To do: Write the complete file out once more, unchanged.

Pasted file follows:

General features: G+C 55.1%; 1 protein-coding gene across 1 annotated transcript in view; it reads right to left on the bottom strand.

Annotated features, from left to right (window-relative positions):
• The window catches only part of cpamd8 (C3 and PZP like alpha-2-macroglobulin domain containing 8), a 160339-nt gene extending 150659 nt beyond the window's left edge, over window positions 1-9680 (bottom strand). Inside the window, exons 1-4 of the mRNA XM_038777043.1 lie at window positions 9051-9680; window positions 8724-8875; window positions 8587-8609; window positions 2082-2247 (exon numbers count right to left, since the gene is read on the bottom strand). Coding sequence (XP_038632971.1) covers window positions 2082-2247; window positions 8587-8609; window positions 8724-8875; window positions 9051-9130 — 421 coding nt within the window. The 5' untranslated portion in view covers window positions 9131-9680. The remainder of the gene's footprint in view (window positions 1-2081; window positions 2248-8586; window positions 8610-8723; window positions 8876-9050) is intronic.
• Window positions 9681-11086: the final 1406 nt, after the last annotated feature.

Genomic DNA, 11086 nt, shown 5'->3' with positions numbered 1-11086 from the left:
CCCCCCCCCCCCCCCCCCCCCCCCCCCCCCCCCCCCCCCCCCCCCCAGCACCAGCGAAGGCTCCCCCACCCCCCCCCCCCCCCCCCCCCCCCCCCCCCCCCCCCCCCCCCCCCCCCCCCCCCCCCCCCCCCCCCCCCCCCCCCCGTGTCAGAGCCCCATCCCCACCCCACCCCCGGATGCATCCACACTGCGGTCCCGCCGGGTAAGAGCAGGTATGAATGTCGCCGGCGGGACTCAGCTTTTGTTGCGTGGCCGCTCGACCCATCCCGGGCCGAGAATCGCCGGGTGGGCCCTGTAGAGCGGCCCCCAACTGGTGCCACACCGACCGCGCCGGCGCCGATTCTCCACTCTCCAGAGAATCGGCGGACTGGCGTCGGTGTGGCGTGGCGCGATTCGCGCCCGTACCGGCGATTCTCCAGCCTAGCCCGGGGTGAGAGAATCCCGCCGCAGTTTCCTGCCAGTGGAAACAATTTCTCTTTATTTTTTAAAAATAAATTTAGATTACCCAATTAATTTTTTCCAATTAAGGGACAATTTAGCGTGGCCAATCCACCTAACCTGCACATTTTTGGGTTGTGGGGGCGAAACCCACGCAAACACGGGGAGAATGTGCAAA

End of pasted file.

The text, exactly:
General features: G+C 55.1%; 1 protein-coding gene across 1 annotated transcript in view; it reads right to left on the bottom strand.

Annotated features, from left to right (window-relative positions):
• The window catches only part of cpamd8 (C3 and PZP like alpha-2-macroglobulin domain containing 8), a 160339-nt gene extending 150659 nt beyond the window's left edge, over window positions 1-9680 (bottom strand). Inside the window, exons 1-4 of the mRNA XM_038777043.1 lie at window positions 9051-9680; window positions 8724-8875; window positions 8587-8609; window positions 2082-2247 (exon numbers count right to left, since the gene is read on the bottom strand). Coding sequence (XP_038632971.1) covers window positions 2082-2247; window positions 8587-8609; window positions 8724-8875; window positions 9051-9130 — 421 coding nt within the window. The 5' untranslated portion in view covers window positions 9131-9680. The remainder of the gene's footprint in view (window positions 1-2081; window positions 2248-8586; window positions 8610-8723; window positions 8876-9050) is intronic.
• Window positions 9681-11086: the final 1406 nt, after the last annotated feature.

Genomic DNA, 11086 nt, shown 5'->3' with positions numbered 1-11086 from the left:
CCCCCCCCCCCCCCCCCCCCCCCCCCCCCCCCCCCCCCCCCCCCCCAGCACCAGCGAAGGCTCCCCCACCCCCCCCCCCCCCCCCCCCCCCCCCCCCCCCCCCCCCCCCCCCCCCCCCCCCCCCCCCCCCCCCCCCCCCCCCCCGTGTCAGAGCCCCATCCCCACCCCACCCCCGGATGCATCCACACTGCGGTCCCGCCGGGTAAGAGCAGGTATGAATGTCGCCGGCGGGACTCAGCTTTTGTTGCGTGGCCGCTCGACCCATCCCGGGCCGAGAATCGCCGGGTGGGCCCTGTAGAGCGGCCCCCAACTGGTGCCACACCGACCGCGCCGGCGCCGATTCTCCACTCTCCAGAGAATCGGCGGACTGGCGTCGGTGTGGCGTGGCGCGATTCGCGCCCGTACCGGCGATTCTCCAGCCTAGCCCGGGGTGAGAGAATCCCGCCGCAGTTTCCTGCCAGTGGAAACAATTTCTCTTTATTTTTTAAAAATAAATTTAGATTACCCAATTAATTTTTTCCAATTAAGGGACAATTTAGCGTGGCCAATCCACCTAACCTGCACATTTTTGGGTTGTGGGGGCGAAACCCACGCAAACACGGGGAGAATGTGCAAA